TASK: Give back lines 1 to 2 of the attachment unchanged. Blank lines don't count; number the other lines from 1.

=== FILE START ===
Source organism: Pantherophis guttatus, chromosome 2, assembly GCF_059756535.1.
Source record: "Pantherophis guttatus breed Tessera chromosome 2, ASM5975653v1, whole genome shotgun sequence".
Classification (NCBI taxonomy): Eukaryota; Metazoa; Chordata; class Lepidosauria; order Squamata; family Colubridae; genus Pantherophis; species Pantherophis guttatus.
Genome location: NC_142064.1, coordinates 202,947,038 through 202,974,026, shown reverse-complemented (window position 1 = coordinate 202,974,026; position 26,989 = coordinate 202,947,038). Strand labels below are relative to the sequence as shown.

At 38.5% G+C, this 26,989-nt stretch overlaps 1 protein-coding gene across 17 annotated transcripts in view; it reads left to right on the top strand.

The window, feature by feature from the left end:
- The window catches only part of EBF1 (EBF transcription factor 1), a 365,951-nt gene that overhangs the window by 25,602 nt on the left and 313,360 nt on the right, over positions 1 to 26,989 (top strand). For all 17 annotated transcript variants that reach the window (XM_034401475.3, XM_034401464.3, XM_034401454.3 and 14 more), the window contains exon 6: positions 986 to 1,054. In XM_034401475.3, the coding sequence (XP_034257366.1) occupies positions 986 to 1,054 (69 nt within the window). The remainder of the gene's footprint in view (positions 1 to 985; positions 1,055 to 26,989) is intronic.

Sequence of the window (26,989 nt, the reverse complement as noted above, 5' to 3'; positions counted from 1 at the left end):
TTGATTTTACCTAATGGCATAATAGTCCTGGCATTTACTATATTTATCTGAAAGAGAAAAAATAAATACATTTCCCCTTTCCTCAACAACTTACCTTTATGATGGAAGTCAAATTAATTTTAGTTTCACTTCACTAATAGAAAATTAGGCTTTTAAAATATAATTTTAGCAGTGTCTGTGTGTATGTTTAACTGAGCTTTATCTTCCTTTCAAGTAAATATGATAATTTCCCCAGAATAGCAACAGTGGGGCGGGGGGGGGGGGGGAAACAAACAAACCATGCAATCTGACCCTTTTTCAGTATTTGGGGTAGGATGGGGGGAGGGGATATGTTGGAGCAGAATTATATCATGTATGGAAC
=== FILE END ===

Source organism: Pantherophis guttatus, chromosome 2, assembly GCF_059756535.1.
Source record: "Pantherophis guttatus breed Tessera chromosome 2, ASM5975653v1, whole genome shotgun sequence".